In this post I am concentrating on the accompanying painting. The video tells the story of its creation and I am adding the details of materials used, remembering the last post about mixing colours.
MATERIALS: The medium was Liquin with 50/50 White Spirits. I also have a container with White Spirits only. The painting surface was Frederix Oil Painting Canvas Pad. From experience this is relatively non-absorbent so I must remember not to have a lot of medium in the paint mixes. Brushes are bristle mostly No. 12 (about 12″ wide), filbert and square, one round brush, about 1/4″ diameter.
The colours follow my tried and trusted method. This is a personal choice and does not suit everyone. I think of the colours as 3 groups – 1 & 2 are essential and the 3rd is variable. For this painting the colours and relevant paints are listed as follows.
1st Group: Black & White – Titanium White and Ivory Black.
2nd Group: Red, Yellow and Blue – Burnt Sienna, Yellow Ochre and Ultramarine Blue.
3rd Group: Added colours – Alizarin Crimson, Chrome Green Light, Raw Umber and Cadmium Yellow.
The sketch was made with Raw Umber and White Spirits. The colour was distributed here and there to give a flavour of this colour to the painting. This is OK with Raw Umber – it mixes well with my other colours.
The background colour, on left, was a mixture of Burnt Sienna and Ultramarine Blue with a little black. On the right, using the same ‘dirty brush’, Chrome Green was picked up and applied. This is then a mix of the previous paint on the brush, plus the green. 4 pigments in this mix and the colour is still rich. Again, because these pigments get on well together. A little white is added on the right side to contrast the dark shadow on the left. This white is dangerous if it gets into mixes at this stage – thoroughly clean the brush which applied the white.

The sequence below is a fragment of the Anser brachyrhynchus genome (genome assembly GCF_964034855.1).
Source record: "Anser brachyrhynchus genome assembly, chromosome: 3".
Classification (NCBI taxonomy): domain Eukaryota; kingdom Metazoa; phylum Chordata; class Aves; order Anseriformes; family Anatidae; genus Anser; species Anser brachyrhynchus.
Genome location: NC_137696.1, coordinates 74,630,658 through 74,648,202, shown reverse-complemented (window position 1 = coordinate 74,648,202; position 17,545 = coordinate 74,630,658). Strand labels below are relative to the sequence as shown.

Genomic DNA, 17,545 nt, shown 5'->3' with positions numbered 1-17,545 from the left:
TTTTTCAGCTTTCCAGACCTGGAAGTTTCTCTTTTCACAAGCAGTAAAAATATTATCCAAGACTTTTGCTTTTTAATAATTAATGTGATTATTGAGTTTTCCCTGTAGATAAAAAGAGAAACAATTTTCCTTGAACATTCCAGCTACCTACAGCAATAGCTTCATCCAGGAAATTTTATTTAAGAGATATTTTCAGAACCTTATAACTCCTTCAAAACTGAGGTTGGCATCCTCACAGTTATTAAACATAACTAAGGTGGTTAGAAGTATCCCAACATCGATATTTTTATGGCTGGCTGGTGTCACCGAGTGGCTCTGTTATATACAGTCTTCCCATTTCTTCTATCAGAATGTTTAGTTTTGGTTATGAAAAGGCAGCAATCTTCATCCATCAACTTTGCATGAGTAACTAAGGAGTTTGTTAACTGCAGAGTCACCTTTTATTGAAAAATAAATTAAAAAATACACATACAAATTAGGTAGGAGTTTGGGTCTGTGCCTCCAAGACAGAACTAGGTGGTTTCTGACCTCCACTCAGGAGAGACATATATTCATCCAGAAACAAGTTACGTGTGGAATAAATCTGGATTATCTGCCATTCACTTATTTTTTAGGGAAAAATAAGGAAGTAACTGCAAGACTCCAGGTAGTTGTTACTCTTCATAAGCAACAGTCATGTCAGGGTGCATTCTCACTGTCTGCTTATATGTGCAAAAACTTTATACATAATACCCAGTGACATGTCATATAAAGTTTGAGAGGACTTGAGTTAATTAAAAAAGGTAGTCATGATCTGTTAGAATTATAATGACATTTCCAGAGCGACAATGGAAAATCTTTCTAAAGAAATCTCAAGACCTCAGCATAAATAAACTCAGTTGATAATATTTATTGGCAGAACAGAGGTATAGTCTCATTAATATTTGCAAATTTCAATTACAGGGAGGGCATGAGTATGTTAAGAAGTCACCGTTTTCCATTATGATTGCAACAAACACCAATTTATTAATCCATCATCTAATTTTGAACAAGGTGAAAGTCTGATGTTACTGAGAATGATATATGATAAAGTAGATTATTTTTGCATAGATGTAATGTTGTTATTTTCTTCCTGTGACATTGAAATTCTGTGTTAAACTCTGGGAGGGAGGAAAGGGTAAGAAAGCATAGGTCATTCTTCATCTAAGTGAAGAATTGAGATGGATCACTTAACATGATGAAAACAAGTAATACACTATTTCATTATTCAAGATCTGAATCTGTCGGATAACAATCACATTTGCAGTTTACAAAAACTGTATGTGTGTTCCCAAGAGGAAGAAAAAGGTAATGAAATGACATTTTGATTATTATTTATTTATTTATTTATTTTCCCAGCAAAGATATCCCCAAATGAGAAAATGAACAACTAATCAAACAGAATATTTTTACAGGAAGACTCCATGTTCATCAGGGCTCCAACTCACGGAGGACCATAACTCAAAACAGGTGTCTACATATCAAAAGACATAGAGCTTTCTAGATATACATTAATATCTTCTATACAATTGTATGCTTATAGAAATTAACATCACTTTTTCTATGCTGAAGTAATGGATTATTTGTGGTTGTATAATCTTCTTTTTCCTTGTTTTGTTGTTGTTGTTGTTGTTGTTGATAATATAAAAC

There are no deep shadows in the painting so shadows are introduced on the kettle and fruit with Raw Umber with a very small amount of Ultramarine Blue. This colour is also used to put shadows on the cloth. This will be mostly white and a little colour in the white will be good. The other mid-tone colours are Burnt Sienna, Yellow Ochre and Alizarin Crimson for all items in the painting. This is unusual, but the copper and fruit are basically the same colour. More Crimson in the plums, less in the copper.
The handle of the kettle is a narrow precise shape which has to be painted directly onto background. Two interesting points here. Firstly, the initial sketch of the handle has been obliterated by the background. Painting onto wet paint has no room for errors. By scratching the shape into the wet paint background I create a guide line for the painting of the handle. Errors in this scratched guide line can be repaired with the brush which was used to paint the background and still has this colour. When I’m happy with the shape I apply the colour of the handle. Secondly, the background paint has Liquin in the mix. You will notice a lot of vigourous brushing in this area to make the Liquin ‘tacky’ and easier to apply the precise shape of the handle.
The highlights are the above colours with white and a little Cadmium Yellow in the plums. The application can be seen in the video so does not require explanation. One of the last touches is the blue-grey bloom on the skins of the plums. This is a mix of white and Ultramarine Blue. Its not that noticeable in the video or the photo but looks great in the flesh (or should I say on the flesh).
I like your work very much – and thanks so much for the video, very helpful!
I used to love oils and would like to go back one day … pastels are so much easier to get out and put away, we are in somewhat cramped quarters at the moment!
Thank you liking my post …
Now you too have inspired me
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